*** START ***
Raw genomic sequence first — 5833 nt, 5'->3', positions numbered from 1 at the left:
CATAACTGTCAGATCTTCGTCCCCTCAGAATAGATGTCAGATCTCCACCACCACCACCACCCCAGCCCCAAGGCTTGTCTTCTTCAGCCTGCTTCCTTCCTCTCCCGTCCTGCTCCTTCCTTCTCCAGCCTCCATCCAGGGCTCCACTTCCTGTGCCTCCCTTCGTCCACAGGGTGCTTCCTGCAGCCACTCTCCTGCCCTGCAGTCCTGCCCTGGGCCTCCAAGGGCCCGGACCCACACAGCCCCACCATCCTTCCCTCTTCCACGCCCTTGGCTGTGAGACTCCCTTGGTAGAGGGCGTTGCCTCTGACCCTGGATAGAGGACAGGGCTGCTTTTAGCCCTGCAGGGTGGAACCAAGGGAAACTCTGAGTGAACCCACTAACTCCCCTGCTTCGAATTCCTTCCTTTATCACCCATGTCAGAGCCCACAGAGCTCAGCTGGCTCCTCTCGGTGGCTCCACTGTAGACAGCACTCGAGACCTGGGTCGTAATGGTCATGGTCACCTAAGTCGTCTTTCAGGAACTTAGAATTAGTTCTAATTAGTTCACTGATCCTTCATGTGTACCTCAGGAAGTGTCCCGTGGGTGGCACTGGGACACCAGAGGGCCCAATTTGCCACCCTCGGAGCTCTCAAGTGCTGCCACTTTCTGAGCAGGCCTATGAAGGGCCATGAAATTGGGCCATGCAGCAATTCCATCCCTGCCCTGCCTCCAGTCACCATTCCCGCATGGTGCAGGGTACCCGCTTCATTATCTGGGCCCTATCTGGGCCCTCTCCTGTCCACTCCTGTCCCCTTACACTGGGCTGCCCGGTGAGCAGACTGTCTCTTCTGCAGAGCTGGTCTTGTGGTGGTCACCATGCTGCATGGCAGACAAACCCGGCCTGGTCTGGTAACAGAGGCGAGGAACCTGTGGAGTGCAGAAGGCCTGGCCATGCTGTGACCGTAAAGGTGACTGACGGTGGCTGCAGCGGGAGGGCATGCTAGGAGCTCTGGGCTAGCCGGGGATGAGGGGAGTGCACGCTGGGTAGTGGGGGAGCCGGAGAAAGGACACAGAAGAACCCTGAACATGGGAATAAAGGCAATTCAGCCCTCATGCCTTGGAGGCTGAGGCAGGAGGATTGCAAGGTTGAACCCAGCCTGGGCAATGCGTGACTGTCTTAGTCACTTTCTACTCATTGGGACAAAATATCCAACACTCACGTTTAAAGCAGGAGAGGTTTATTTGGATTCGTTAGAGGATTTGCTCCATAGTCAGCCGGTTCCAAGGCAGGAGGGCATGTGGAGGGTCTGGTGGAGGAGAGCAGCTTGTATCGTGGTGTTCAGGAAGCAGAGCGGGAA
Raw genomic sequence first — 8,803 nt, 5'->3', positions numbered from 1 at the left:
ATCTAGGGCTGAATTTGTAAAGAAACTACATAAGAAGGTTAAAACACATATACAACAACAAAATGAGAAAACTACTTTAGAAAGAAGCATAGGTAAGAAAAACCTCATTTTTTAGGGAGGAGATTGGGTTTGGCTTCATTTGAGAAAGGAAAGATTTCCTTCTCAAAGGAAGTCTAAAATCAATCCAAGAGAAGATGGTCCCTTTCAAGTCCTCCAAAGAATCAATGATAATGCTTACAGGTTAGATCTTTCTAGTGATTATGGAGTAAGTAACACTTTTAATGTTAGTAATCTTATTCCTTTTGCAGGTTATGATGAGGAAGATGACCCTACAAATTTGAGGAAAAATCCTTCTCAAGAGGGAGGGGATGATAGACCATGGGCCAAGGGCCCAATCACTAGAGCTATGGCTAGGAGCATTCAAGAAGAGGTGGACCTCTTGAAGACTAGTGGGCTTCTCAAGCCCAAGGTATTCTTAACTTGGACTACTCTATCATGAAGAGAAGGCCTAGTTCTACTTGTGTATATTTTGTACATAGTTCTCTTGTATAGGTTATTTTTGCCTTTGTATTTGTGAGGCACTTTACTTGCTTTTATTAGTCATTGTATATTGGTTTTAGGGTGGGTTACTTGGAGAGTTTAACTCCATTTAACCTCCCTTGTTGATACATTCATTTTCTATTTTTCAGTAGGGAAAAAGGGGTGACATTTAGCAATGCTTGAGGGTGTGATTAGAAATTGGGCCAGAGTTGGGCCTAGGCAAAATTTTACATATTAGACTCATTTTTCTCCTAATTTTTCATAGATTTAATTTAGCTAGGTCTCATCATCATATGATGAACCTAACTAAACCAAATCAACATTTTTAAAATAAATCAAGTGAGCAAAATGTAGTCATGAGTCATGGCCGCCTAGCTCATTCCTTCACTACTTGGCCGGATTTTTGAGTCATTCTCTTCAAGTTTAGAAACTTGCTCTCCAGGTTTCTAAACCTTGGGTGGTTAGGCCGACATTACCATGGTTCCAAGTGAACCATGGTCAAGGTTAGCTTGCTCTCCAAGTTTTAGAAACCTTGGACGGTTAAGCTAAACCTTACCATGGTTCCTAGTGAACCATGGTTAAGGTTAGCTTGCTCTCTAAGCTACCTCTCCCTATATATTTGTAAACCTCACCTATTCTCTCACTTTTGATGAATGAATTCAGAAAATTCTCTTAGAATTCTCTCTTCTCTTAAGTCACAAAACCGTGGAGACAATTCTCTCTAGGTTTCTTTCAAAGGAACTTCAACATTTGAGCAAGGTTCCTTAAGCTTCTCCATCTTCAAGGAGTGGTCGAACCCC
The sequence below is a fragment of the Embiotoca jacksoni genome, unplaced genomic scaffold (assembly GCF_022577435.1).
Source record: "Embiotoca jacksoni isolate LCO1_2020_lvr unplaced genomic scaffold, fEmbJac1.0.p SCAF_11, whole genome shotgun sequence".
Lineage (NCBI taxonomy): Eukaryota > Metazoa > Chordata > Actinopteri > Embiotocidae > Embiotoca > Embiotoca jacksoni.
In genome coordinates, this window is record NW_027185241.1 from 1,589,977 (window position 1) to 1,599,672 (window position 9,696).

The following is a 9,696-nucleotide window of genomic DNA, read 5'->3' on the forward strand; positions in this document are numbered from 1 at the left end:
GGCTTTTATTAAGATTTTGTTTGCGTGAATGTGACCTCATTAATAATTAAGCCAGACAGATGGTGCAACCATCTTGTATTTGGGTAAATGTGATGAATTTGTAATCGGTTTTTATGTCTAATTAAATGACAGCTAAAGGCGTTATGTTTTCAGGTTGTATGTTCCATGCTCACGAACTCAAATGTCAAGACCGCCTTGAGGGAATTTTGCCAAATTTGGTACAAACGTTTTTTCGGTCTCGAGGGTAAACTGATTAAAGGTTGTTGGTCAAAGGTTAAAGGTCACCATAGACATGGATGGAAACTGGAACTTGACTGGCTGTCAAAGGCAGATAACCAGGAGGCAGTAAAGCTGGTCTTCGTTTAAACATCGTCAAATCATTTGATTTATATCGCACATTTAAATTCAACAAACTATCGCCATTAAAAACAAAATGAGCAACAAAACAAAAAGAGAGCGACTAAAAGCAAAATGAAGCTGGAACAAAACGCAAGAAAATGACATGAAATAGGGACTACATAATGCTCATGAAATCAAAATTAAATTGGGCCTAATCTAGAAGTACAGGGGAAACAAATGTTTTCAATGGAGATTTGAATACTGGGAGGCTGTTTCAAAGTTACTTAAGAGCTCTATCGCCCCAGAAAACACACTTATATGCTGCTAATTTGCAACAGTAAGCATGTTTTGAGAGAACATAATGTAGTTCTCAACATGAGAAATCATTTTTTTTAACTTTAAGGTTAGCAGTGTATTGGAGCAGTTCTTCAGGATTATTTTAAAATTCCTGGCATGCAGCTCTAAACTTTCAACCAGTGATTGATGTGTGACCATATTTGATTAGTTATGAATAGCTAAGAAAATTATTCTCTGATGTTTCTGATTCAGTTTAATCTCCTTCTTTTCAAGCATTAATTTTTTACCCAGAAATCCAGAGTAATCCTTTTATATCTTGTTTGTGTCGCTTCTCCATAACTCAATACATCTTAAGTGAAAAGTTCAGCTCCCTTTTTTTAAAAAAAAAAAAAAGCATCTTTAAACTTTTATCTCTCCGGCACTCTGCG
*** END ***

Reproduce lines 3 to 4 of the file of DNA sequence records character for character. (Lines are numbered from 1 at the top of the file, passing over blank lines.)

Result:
Raw genomic sequence first — 8,803 nt, 5'->3', positions numbered from 1 at the left:
ATCTAGGGCTGAATTTGTAAAGAAACTACATAAGAAGGTTAAAACACATATACAACAACAAAATGAGAAAACTACTTTAGAAAGAAGCATAGGTAAGAAAAACCTCATTTTTTAGGGAGGAGATTGGGTTTGGCTTCATTTGAGAAAGGAAAGATTTCCTTCTCAAAGGAAGTCTAAAATCAATCCAAGAGAAGATGGTCCCTTTCAAGTCCTCCAAAGAATCAATGATAATGCTTACAGGTTAGATCTTTCTAGTGATTATGGAGTAAGTAACACTTTTAATGTTAGTAATCTTATTCCTTTTGCAGGTTATGATGAGGAAGATGACCCTACAAATTTGAGGAAAAATCCTTCTCAAGAGGGAGGGGATGATAGACCATGGGCCAAGGGCCCAATCACTAGAGCTATGGCTAGGAGCATTCAAGAAGAGGTGGACCTCTTGAAGACTAGTGGGCTTCTCAAGCCCAAGGTATTCTTAACTTGGACTACTCTATCATGAAGAGAAGGCCTAGTTCTACTTGTGTATATTTTGTACATAGTTCTCTTGTATAGGTTATTTTTGCCTTTGTATTTGTGAGGCACTTTACTTGCTTTTATTAGTCATTGTATATTGGTTTTAGGGTGGGTTACTTGGAGAGTTTAACTCCATTTAACCTCCCTTGTTGATACATTCATTTTCTATTTTTCAGTAGGGAAAAAGGGGTGACATTTAGCAATGCTTGAGGGTGTGATTAGAAATTGGGCCAGAGTTGGGCCTAGGCAAAATTTTACATATTAGACTCATTTTTCTCCTAATTTTTCATAGATTTAATTTAGCTAGGTCTCATCATCATATGATGAACCTAACTAAACCAAATCAACATTTTTAAAATAAATCAAGTGAGCAAAATGTAGTCATGAGTCATGGCCGCCTAGCTCATTCCTTCACTACTTGGCCGGATTTTTGAGTCATTCTCTTCAAGTTTAGAAACTTGCTCTCCAGGTTTCTAAACCTTGGGTGGTTAGGCCGACATTACCATGGTTCCAAGTGAACCATGGTCAAGGTTAGCTTGCTCTCCAAGTTTTAGAAACCTTGGACGGTTAAGCTAAACCTTACCATGGTTCCTAGTGAACCATGGTTAAGGTTAGCTTGCTCTCTAAGCTACCTCTCCCTATATATTTGTAAACCTCACCTATTCTCTCACTTTTGATGAATGAATTCAGAAAATTCTCTTAGAATTCTCTCTTCTCTTAAGTCACAAAACCGTGGAGACAATTCTCTCTAGGTTTCTTTCAAAGGAACTTCAACATTTGAGCAAGGTTCCTTAAGCTTCTCCATCTTCAAGGAGTGGTCGAACCCC